*The Great Northern Emperor shows up in the sequel. A lot of people are surprised. Not always pleasantly surprised.


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24 responses to “Feudal Systems for Writers by Alma Boykin

  1. paladin3001

    Research, or how I end up banging my head against the wall when an #Idea# goes sideways.
    Thanks for the information.

  2. C4c
    Might comment later.

  3. Christopher M. Chupik

    Pretty sure you could still shed blood with a club or warhammer. You just need to use enough force.

    • Indeed, but it was not a bladed weapon. And the rules varied over time. Eastern Orthodox priests never went to war that I have been able to find, for example.

      • Mary

        Priests are not supposed to act as combat soldiers or any part of the administration of justice involving the death penalty — before or after they are ordained. (How, you ask, did the Inquisition manage? By the legal fiction that they only convicted people, and the secular arm imposed sentence.)

    • A lot of specific wording involved being forbidden ‘the sword’. Some people took that more literally than others.

  4. Noted to follow comments.

  5. Luke

    When I was over in the Oriental side of the world and poking around a bit, it was striking how few and weak the obligations were that liege lords owed to their vassals. And how onerous were the duties most vassals owed their lord.
    Anyone saying that Buddhism variants and Taoism are *nice*, hasn’t thought through the implications, is ignorant of their histories, or is being willfully deceitful.

    Christianity was a blessing to feudalism in Europe. In most other places, feudalism was much more of a curse.
    (At least, in my limited understanding.)

    • Yes. Without anything to temper the tendency to “because I’m bigger, meaner, and have a sword and friends with swords,” feudalism can be horrible for the common and the weak. The samurai are cool, from a long way away and if you don’t look at how they were allowed to treat inferiors.

      • Mary

        Its usual advantage was that the lord and his warriors were ONE band, and generally didn’t want you to starve. As opposed to having multiple bands rampage through and leave scorched earth in their wake.

      • I understand that Japanese feudalism wasn’t all that bad during the Sengoku Jidai, but at that time the peasantry had the right to leave their land and go serve another lord if they wanted to. Indeed, Takeda Shingen was envied because he didn’t have to guard against his people leaving him. Mostly because he had some of the best gold mines in Japan in his realm, and he allowed his peasants to pay off legal fines rather than be beaten or mutilated for it.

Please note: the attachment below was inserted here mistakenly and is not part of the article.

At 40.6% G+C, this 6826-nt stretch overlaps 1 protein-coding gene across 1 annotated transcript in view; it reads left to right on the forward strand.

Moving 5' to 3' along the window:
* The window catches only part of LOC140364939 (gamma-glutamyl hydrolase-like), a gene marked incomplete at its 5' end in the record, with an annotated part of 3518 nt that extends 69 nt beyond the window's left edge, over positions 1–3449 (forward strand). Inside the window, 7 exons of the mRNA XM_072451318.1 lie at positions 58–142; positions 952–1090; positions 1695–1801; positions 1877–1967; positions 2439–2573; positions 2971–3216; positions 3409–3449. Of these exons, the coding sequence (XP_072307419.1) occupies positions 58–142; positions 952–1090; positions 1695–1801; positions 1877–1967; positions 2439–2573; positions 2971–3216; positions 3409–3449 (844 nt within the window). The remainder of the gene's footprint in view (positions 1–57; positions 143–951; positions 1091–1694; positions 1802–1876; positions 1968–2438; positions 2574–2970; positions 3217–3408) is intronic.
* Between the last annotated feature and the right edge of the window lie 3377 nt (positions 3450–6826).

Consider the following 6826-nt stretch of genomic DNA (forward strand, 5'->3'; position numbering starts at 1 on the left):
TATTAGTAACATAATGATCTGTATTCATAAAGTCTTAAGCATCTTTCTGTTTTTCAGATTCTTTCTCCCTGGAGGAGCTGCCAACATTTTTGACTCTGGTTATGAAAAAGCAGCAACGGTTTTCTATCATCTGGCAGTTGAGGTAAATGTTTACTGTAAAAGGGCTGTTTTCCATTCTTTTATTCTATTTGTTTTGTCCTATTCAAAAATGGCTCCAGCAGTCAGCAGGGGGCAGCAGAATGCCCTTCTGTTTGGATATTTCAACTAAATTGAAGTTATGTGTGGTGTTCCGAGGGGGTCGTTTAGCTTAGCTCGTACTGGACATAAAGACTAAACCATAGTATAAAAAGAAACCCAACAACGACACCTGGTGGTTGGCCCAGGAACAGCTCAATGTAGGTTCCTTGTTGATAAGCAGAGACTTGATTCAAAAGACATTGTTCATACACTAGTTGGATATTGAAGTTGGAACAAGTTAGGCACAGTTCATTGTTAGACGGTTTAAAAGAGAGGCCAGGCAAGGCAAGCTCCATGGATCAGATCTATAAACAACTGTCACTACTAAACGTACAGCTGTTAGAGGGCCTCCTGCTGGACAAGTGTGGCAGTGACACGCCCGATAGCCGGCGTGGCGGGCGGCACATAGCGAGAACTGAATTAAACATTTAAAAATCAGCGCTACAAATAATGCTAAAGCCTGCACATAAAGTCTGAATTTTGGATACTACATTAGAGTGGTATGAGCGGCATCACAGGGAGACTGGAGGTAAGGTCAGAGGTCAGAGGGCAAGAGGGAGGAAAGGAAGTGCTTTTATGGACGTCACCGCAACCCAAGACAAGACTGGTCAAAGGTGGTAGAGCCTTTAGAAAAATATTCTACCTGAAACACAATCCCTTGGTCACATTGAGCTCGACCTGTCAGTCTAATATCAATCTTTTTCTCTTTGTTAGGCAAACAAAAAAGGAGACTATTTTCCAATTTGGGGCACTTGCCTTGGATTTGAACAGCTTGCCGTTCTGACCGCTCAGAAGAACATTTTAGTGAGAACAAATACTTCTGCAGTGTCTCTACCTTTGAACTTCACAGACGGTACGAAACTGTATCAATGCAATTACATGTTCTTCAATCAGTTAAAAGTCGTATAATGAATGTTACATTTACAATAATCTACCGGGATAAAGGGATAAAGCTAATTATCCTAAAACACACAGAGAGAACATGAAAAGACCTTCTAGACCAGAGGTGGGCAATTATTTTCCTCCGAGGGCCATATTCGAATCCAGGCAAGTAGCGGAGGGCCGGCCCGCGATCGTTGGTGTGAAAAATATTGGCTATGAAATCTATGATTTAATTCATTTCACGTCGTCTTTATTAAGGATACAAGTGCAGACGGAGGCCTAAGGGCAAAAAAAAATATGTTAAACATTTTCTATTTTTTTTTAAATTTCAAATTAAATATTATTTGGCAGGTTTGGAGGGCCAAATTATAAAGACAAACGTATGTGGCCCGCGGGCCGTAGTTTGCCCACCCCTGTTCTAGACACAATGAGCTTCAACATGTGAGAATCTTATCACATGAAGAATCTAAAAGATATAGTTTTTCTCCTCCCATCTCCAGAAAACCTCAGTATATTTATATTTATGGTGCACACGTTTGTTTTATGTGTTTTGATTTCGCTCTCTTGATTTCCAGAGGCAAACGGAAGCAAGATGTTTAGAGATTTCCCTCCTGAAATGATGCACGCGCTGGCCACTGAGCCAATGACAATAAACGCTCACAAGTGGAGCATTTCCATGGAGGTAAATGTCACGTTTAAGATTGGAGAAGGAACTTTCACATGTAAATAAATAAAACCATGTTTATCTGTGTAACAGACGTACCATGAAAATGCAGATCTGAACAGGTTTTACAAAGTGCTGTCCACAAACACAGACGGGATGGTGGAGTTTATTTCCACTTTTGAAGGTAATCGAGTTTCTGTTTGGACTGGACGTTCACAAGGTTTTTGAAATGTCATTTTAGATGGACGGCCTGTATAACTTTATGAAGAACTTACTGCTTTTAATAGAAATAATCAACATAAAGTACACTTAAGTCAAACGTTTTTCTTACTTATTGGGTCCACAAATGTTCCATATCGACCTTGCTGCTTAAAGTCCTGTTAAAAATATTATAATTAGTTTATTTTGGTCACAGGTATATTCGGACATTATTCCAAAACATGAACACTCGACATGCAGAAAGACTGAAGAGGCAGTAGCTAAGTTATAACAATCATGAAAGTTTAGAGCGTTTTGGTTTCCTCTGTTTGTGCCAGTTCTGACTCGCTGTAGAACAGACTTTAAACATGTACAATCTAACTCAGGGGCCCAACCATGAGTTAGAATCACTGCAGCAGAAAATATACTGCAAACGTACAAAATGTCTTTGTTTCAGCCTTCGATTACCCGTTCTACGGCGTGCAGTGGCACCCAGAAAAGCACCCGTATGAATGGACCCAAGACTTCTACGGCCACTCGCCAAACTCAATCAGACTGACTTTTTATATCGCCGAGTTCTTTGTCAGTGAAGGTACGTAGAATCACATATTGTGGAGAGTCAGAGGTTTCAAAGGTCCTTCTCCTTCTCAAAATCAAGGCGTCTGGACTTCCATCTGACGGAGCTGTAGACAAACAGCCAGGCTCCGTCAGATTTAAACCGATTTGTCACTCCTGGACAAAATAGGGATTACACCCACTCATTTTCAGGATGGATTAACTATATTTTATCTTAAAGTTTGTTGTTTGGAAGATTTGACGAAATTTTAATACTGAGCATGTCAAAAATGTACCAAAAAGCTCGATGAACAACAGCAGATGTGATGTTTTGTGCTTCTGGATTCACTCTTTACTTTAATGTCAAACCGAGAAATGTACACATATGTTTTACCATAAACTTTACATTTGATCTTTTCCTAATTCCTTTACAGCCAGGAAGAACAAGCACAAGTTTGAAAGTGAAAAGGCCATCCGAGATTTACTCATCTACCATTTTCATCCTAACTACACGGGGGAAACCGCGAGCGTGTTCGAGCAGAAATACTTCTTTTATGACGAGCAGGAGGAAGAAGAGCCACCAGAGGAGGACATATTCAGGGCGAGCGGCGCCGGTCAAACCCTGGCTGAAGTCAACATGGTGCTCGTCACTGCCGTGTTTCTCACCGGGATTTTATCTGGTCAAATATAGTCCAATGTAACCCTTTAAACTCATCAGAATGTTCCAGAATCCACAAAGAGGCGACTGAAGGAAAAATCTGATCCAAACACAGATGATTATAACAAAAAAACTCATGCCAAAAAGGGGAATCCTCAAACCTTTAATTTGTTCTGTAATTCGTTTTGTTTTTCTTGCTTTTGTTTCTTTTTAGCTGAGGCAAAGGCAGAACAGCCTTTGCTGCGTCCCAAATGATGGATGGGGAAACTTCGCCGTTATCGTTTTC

There were also the ‘Ikkis’, groups of local landowners, peasants, jizamurai (either rich peasants or poor samurai depending who you ask), and local temples, that formed for mutual defense. They seem similar to things like the ‘Peace Leagues’ and rural ‘Knightly Leagues’ of medieval western Europe. Some Ikki were very powerful, with the Ikko Ikki taking control of an entire province for a century. They also seem to have developed the ass firepower tactics that Nobunaga later used after he faced them in battle.

  6. And here I thought a feudal system for writers involved writers owing fealty to publishers. 😛

  7. My nonhumans have a feudal system (where genetics determine status, and through assortative mating became accident of birth) both reciprocal and circular: the prince and the peasant have obligations to each other, as well as to those below or above. Any commoner dissatisfied with his local lord can petition the planetary prince (or occasionally, queen). They’d regard taxes as theft, but there are export tariffs all the way down the line, which funds the concurrent level of government. Insufficient surplus for export means the government wastes away, so it’s mostly hands-off, other than the necessary discouragement of smuggling. It’s also a labor-starved economy, so best not mistreat your serfs, or they’ll disappear to the neighboring province, whose lord will turn a blind eye. (OTOH loyalties run thick both to person and place, so desertion is rare.)

    Hmmm. Maybe we should try it!